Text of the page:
Work Wisdom: “Make sure you want the lifestyle owning a business requires,” say Shukov and Grobecker. “It’s an ongoing journey, and with success comes a lot of failure.”
Barrett Prendergast’s idea for Valleybrink Road—a boutique catering, gift, and floral design company—came during a time of transition. “My husband and I were always having people over, cooking for friends, and sharing our love of food with people around us,” she says. “Then I started a food blog called Valleybrink Road, and the rest is history.”
The Big Idea: “I really wanted the catering experience to feel like a good friend was coming over to cook you a delicious meal,” Prendergast shares.
Work Wisdom: “Take whatever you’re interested in and make it your own,” Prendergast says. “Don’t just copy someone else’s idea. Make it unique to you.”
Kelsey Harper had been visiting the L.A. flower market for years before starting Flower Girl Los Angeles. “I decided that this was the path for me because it didn’t necessarily feel like a job,” she says. “Aside from the physical labor and early mornings, of course.”
The Big Idea: “I wanted an easy way to bring flowers to the public,” explains Harper. “I dreamed of having a vintage mobile flower truck I could park wherever I wanted and literally sell flowers to people. Though as my business started to evolve, I decided that being a ‘studio florist’ was a better route for me.”
Work Wisdom: “There are a lot of distractions, but if you set aside a few hours each day where you strictly focus on your business, you can get a lot done in a little time,” she says.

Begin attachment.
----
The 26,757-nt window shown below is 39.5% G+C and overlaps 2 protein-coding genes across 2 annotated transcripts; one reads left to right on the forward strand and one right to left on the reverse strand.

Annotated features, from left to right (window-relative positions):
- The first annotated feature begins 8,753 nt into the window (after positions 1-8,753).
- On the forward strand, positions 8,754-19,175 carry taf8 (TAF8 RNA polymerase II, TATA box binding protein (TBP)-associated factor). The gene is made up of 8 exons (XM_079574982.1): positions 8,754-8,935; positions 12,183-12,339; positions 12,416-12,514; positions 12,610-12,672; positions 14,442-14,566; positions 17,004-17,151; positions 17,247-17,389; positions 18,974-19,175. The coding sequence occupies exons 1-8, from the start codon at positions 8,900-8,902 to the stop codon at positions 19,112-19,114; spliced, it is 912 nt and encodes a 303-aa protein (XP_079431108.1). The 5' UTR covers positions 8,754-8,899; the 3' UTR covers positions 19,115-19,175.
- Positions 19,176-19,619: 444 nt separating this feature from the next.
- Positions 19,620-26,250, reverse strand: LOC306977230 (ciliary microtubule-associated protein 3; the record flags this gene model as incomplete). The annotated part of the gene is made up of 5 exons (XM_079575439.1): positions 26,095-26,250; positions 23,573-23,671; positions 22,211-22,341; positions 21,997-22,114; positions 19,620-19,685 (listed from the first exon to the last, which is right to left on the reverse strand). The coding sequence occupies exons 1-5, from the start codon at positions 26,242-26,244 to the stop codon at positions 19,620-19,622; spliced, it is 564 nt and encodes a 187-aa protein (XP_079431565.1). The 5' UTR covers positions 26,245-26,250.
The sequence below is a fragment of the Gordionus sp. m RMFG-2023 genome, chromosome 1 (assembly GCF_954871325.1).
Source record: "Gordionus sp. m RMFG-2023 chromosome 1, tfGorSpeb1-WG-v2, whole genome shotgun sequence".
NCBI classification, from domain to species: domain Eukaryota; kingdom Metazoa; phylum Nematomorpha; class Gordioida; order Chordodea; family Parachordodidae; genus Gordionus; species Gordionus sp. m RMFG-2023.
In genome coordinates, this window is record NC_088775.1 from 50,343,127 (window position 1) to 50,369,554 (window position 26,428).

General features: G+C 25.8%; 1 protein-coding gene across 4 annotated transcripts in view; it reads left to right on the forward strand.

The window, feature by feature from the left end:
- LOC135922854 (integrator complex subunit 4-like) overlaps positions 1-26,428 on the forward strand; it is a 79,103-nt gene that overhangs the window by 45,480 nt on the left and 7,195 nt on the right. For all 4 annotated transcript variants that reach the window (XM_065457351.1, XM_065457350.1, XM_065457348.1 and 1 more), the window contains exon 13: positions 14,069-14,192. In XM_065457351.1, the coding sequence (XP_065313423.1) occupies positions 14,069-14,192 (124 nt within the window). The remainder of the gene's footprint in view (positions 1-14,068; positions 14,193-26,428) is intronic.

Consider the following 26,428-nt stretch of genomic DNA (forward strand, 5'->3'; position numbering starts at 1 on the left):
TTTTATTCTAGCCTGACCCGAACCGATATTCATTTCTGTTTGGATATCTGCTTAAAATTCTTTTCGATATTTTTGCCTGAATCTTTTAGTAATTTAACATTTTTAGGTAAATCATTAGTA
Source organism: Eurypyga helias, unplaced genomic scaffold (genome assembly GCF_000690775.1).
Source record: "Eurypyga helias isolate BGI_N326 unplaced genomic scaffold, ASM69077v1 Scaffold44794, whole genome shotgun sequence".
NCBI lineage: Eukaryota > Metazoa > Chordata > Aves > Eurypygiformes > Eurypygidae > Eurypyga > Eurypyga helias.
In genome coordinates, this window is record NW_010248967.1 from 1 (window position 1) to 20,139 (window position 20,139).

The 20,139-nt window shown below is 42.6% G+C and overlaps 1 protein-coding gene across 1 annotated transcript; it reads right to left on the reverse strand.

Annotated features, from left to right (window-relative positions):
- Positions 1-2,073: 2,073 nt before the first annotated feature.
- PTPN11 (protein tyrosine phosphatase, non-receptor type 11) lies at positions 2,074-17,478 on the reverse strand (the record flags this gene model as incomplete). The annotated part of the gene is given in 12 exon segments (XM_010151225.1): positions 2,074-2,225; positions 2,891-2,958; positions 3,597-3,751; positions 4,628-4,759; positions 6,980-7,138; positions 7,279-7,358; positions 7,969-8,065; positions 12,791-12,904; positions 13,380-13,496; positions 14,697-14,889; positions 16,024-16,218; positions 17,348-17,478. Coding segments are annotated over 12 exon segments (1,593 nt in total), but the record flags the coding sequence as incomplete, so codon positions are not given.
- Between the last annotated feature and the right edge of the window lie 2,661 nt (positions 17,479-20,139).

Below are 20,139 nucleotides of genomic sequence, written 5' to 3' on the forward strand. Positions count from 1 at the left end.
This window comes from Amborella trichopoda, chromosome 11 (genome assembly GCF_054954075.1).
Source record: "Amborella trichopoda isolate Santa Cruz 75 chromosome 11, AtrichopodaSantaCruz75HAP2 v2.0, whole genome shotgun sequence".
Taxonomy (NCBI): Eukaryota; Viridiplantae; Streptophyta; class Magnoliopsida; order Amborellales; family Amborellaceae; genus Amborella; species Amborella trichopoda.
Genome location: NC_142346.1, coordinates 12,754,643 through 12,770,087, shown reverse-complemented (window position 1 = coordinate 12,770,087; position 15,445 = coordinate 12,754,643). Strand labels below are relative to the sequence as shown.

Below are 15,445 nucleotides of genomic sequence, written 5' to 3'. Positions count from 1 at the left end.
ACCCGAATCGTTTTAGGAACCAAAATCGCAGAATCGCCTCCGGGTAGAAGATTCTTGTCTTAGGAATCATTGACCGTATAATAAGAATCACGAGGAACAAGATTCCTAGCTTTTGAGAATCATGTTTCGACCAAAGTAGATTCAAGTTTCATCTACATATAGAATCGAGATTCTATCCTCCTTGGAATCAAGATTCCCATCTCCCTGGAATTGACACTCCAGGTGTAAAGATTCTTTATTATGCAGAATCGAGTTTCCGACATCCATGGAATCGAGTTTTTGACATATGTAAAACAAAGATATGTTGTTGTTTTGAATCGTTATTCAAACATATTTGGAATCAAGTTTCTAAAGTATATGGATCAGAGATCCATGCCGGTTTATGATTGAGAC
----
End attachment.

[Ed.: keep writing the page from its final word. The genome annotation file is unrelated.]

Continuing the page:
Steve Schwartz founded Art of Tea in the comfort of his living room. He started delivering some of his blends to local L.A. restaurants, but he initially wasn’t sure he should turn his passion project into a full-time business. “I wrote down 21 reasons why I should start a company and landed on one reason: I had a kid on the way,” says Schwartz.
The Big Idea: “I’d always been interested in wellness and healing, as well as the alchemy of blending and combining unique herbs and botanicals,” he says. “Also, I wanted to find a way to help people on a broader scale, and tea was a way that I could do that.”
Work Wisdom: “Get out of your own way,” Schwartz says. “Believe in your idea, and have confidence in your ability to execute it. Then surround yourself with people who believe in it as well.”
Alex Matthews remembers the exact moment the idea for his juice bar came to be: “It was January 2012, and I was standing outside of a juice bar in Hollywood when it occurred to me that I could reimagine the look and feel of the juice experience to be more clean and sophisticated,” he says.
The Big Idea: “My personal motivation with cold-pressed juices comes from being a long-term psoriasis sufferer,” explains Matthews. “Juice Served Here is focused on providing an elevated health experience.”
Work Wisdom: “Refine your message,” Matthews says. “Take something that exists and find another need that hasn’t been addressed.”
Whose work wisdom did you find most inspiring? Tell us in the comments below.